The "Adventurers All" article is a memoir of a reporter in China who is almost killed because of a hat he is given by an unpopular official which, in the dark, makes him mistaken for the official by his enemies. All a good joke, supposedly. The FMI lists this as "uncredited;" it's by Alfred Batson and is copyright 1938.

"Red Desert"--Another spunky young woman (with a weakling but honest brother) who owns a mine, but is being cheated by employees. Undercover agent solves things and romance blooms.

"The Judgement of Mystery Swamp"--One of the two rogues on the train actually killed Benet's brother; the other was only an associate. Benet will toss them both off in the middle of Mystery Swamp and the Swamp, as usual, will ensure that a murderer will not make it out alive.

"The Story-Teller's Circle" contains the only new material in the issue--a longish letter from SS author Caddo Cameron and a preview of the next issue, hyping a (new) serial by Frank Gruber. Cameron praises Short Stories for never printing anything unfit for a young "kid" to read.  (Well, that was *his* opinion.)

All in all, no classics.  I'd rate "Never a Law," "The Judgment of Mystery Swamp," and "Sing, You Sailors!" as the best stories, probably in that order, and "A Sagebrush Samaritan" the clunker (and I wouldn't have encouraged a young "kid" to read it) for the strange "white guys on both sides of the law bond over shared contempt for Mexicans" subtext.

Dennis Lien 


Reprinted from the FictionMags discussion list with permission. 
Copyright © 2022 by Dennis Lien
for more of today's Short Story Wednesday entries, please see 

Wednesday, November 16, 2022

SSW: Guest Post: Paul Di Filippo on STARTLING STORIES, January 1952, edited by Samuel Mines

I was reading--literally only a few pages a night--an issue of Startling Stories, January 1952.  I finally finished it last night.  Let me see if I can cast my memory back over the weeks and see what I thought of these stories in a few words.


https://www.isfdb.org/cgi-bin/pl.cgi?60673 
cover by Earle K. Bergey(?)

•  6 • The Ether Vibrates (Startling Stories, January 1952) • essay by The Editor, Samuel Mines
• 10 • Journey to Barkut (Complete Novel) • serial by Murray Leinster (book publication as Gateway to Elsewhere 1954)
• 10 •  Journey to Barkut (Complete Novel) • interior artwork by Virgil Finlay
• 15 •  Journey to Barkut (Complete Novel) [2] • interior artwork by Virgil Finlay
• 21 •  Journey to Barkut (Complete Novel) [3] • interior artwork by Virgil Finlay
• 80 • The Great Idea • short story by Raymond Z. Gallun
• 80 •  The Great Idea • interior artwork by Paul Orban [as by Orban]
• 94 • Lost Art • novelette by A. Bertram Chandler
• 94 •  Lost Art • interior artwork by Peter Poulton
• 115 • The Wheel • short story by John Wyndham
• 115 •  The Wheel • interior artwork by Peter Poulton
• 121 • How Green Was My Martian • short story by Mack Reynolds
• 121 •  How Green Was My Martian • interior artwork by Vincent Napoli [as by Napoli]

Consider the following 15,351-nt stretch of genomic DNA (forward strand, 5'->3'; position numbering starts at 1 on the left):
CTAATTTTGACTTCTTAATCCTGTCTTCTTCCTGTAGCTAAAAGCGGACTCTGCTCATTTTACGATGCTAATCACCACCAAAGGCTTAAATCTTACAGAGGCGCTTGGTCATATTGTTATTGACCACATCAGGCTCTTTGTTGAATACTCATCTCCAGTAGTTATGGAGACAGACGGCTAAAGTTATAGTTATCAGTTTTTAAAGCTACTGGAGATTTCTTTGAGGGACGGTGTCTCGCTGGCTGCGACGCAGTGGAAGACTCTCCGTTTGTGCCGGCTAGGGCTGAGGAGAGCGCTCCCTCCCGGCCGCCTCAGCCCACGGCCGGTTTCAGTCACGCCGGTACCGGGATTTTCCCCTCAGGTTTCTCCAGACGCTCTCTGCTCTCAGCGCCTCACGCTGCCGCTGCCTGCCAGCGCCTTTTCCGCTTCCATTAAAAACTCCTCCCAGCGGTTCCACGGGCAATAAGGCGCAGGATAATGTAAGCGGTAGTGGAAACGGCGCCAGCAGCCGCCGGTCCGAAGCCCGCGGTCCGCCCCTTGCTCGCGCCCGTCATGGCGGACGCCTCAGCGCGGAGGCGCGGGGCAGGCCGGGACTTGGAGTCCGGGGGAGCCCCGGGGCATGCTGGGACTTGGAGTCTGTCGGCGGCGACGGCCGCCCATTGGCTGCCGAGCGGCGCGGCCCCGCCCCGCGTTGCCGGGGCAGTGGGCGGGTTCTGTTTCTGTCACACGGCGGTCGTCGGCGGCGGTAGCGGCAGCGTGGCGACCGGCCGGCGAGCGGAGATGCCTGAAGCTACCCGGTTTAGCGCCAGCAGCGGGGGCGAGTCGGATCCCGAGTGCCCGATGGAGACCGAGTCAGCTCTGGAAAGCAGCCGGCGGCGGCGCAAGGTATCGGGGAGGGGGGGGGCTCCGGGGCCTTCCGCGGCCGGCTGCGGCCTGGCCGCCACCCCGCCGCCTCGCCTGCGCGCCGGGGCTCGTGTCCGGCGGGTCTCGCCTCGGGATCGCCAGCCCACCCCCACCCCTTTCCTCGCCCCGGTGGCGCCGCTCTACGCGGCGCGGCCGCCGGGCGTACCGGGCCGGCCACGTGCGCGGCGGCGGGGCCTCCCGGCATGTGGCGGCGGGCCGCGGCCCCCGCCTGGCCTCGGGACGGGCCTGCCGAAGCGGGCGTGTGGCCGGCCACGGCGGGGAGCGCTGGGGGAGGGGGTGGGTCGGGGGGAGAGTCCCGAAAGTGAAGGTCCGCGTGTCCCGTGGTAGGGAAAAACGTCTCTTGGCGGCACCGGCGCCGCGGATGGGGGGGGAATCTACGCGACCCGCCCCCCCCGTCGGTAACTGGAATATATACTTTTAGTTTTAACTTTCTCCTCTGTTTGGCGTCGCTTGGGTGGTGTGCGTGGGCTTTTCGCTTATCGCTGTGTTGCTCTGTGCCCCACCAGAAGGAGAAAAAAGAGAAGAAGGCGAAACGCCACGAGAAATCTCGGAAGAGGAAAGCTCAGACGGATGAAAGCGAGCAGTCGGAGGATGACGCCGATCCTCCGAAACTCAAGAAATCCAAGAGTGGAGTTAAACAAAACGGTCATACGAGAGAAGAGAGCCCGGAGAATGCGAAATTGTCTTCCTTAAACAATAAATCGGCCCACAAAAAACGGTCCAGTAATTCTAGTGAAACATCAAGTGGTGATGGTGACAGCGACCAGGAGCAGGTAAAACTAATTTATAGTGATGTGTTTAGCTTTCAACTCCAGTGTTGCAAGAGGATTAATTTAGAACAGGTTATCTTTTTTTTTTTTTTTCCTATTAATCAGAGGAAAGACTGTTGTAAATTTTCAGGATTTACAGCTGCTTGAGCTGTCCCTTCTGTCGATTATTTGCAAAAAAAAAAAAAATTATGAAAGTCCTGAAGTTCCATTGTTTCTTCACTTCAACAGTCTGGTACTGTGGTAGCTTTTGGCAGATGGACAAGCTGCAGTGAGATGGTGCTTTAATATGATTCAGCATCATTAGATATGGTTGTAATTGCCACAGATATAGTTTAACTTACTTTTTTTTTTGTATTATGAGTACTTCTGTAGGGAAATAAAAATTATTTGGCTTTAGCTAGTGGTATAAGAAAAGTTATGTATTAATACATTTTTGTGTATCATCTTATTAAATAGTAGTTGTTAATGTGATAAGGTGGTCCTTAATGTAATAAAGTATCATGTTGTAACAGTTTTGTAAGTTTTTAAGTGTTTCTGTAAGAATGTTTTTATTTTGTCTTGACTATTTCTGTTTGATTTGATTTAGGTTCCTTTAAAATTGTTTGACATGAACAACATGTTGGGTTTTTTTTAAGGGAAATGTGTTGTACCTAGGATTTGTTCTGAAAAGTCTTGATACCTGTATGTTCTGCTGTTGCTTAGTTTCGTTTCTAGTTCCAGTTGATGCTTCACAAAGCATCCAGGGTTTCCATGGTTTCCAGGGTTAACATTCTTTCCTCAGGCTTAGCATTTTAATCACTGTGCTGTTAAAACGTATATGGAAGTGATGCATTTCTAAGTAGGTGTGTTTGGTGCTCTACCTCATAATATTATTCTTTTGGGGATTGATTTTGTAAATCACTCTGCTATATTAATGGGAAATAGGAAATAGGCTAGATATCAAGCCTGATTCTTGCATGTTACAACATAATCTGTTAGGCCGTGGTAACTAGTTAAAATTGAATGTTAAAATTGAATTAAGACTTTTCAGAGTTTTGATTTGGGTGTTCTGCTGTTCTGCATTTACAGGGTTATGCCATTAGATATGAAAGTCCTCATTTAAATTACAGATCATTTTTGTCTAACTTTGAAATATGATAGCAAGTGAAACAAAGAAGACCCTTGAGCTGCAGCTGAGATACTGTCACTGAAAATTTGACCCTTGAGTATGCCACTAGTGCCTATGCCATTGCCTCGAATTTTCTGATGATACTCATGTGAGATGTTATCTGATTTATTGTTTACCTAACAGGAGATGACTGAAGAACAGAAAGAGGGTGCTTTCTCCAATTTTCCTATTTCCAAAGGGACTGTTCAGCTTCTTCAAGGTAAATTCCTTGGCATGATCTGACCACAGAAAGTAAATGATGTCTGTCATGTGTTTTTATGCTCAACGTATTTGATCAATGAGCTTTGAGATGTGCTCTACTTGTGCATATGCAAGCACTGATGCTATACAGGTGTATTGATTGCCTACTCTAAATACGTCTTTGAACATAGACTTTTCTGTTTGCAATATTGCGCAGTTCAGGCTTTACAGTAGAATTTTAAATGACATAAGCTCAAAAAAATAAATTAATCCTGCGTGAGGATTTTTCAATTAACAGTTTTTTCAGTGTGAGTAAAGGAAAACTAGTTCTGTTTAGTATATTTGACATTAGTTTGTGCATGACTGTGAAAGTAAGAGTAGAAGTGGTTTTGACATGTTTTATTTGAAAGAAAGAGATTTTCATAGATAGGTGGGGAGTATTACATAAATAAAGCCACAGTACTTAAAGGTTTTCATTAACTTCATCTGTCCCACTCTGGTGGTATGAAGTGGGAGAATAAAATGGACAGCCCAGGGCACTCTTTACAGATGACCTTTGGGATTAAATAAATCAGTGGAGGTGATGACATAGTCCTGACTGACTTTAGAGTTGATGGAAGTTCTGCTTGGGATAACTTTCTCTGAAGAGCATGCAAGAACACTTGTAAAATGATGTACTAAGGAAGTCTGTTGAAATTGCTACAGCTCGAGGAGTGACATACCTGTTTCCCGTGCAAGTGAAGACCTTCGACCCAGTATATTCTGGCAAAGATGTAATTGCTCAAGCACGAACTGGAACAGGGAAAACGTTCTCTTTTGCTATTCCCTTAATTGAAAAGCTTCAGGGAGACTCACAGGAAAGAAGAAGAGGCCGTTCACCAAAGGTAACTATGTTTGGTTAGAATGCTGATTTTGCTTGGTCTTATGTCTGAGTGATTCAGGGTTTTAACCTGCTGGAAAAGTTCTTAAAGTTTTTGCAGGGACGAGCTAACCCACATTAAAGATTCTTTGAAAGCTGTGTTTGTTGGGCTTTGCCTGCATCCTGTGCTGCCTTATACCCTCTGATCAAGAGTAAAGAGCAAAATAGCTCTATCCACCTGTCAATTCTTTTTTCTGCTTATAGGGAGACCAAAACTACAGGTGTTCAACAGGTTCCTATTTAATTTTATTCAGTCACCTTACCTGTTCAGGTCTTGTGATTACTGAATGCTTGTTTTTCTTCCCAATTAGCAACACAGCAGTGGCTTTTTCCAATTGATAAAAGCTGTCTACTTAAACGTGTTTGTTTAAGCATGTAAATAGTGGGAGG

• 127 •  Letter (Startling Stories, January 1952) • [Letters: L. Sprague de Camp] • essay by L. Sprague de Camp
• 140 • Review of the Current Science Fiction Fan Publications (Startling Stories, January 1952) • essay by Jerome Bixby
• 145 • Science Fiction Movie Review: The Day the Earth Stood Still • essay by uncredited
[can be read here]


The inside front cover ad is for a noir film, The Racke
t. Very nicely eclectic ad. Where are such ads in today's printzines? Asimov's SF getting income from some Amazon Prime advertising for Knives Out? Why not?

The big editorial news is the start of monthly publication. The rest of the editorial is a meditation on the state of SF sales and audience appeal. The letter column starts here, but the bulk of it is at the back of the book. The quality of the letters and the earnest effort and sense of camaraderie is of course impressive, and, I think, hardly equalled by the social media commentary that dimly substitutes for such correspondence today. de Camp has a letter here.
  
The Leinster piece runs for almost 80 pages and is a de Camp & Pratt (with echoes of Thorne Smith) fantasy romp about a staid fellow who finds his way to a magical Middle Eastern land full of djinn, and gradually becomes the Top Dog there. The humor of course might seem antiquated nowadays--lots of silliness around naked girl djinns--but the tale is light and frothy, going down easy, and even possessed of a few scenes of surreal estrangement.  Reprinted.

The Gallun story concerns a couple of dodgy conmen on Mars. A rube arrives with a lot of cash and an idea on how to revolutionize Mars-Earth transportation.  They seem to rook him, but eventually reveal benign intentions, and the rube is acclimated to Mars. Reprinted just once in a non-English publication.

The Chandler story concerns another scammer who can find any lost artwork a buyer can name. The trick is to travel in time to find the original piece. Our hero is an innocent rocket jockey they need for their mission. Much danger ensues, in present and past, but our hero emerges okay. Chandler, not a writer I would have previously deemed conversant with sex, devotes quite a few lines to the porn collection of one buyer. "There was a painting of what, at first glance, could have been some gorgeous tropical flower. At second and subsequent glances it wasn't." Whoa, ABC, does Commander Grimes know that his adventures are coming out of such a filthy typewriter?!? Reprinted just once in a non-English publication.